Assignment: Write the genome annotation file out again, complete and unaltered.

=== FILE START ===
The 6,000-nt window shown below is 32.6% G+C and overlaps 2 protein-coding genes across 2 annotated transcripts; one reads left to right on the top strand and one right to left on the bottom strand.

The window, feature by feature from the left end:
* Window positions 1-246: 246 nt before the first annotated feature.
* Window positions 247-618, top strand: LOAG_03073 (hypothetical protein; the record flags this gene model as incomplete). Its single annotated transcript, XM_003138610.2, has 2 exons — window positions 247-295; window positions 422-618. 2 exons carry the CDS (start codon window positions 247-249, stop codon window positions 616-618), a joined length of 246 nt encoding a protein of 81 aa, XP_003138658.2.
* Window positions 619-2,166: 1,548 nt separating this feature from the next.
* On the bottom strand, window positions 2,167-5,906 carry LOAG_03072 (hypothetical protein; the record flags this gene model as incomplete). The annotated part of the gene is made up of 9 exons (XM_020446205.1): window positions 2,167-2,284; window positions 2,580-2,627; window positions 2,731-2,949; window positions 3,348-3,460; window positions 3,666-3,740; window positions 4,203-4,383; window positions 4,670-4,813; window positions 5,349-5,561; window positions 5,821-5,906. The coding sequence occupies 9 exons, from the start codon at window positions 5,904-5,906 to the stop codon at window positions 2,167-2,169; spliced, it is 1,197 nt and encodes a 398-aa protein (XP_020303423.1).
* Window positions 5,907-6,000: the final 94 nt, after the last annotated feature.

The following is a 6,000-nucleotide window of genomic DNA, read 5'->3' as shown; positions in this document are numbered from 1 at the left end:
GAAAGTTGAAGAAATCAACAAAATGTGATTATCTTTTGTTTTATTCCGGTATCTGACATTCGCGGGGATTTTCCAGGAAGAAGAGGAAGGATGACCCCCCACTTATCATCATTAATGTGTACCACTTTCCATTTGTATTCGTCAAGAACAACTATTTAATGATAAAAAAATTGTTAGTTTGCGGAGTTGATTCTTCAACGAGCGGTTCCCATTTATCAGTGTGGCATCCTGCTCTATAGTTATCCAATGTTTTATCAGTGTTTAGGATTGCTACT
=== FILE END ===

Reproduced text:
The 6,000-nt window shown below is 32.6% G+C and overlaps 2 protein-coding genes across 2 annotated transcripts; one reads left to right on the top strand and one right to left on the bottom strand.

The window, feature by feature from the left end:
* Window positions 1-246: 246 nt before the first annotated feature.
* Window positions 247-618, top strand: LOAG_03073 (hypothetical protein; the record flags this gene model as incomplete). Its single annotated transcript, XM_003138610.2, has 2 exons — window positions 247-295; window positions 422-618. 2 exons carry the CDS (start codon window positions 247-249, stop codon window positions 616-618), a joined length of 246 nt encoding a protein of 81 aa, XP_003138658.2.
* Window positions 619-2,166: 1,548 nt separating this feature from the next.
* On the bottom strand, window positions 2,167-5,906 carry LOAG_03072 (hypothetical protein; the record flags this gene model as incomplete). The annotated part of the gene is made up of 9 exons (XM_020446205.1): window positions 2,167-2,284; window positions 2,580-2,627; window positions 2,731-2,949; window positions 3,348-3,460; window positions 3,666-3,740; window positions 4,203-4,383; window positions 4,670-4,813; window positions 5,349-5,561; window positions 5,821-5,906. The coding sequence occupies 9 exons, from the start codon at window positions 5,904-5,906 to the stop codon at window positions 2,167-2,169; spliced, it is 1,197 nt and encodes a 398-aa protein (XP_020303423.1).
* Window positions 5,907-6,000: the final 94 nt, after the last annotated feature.

The following is a 6,000-nucleotide window of genomic DNA, read 5'->3' as shown; positions in this document are numbered from 1 at the left end:
GAAAGTTGAAGAAATCAACAAAATGTGATTATCTTTTGTTTTATTCCGGTATCTGACATTCGCGGGGATTTTCCAGGAAGAAGAGGAAGGATGACCCCCCACTTATCATCATTAATGTGTACCACTTTCCATTTGTATTCGTCAAGAACAACTATTTAATGATAAAAAAATTGTTAGTTTGCGGAGTTGATTCTTCAACGAGCGGTTCCCATTTATCAGTGTGGCATCCTGCTCTATAGTTATCCAATGTTTTATCAGTGTTTAGGATTGCTACT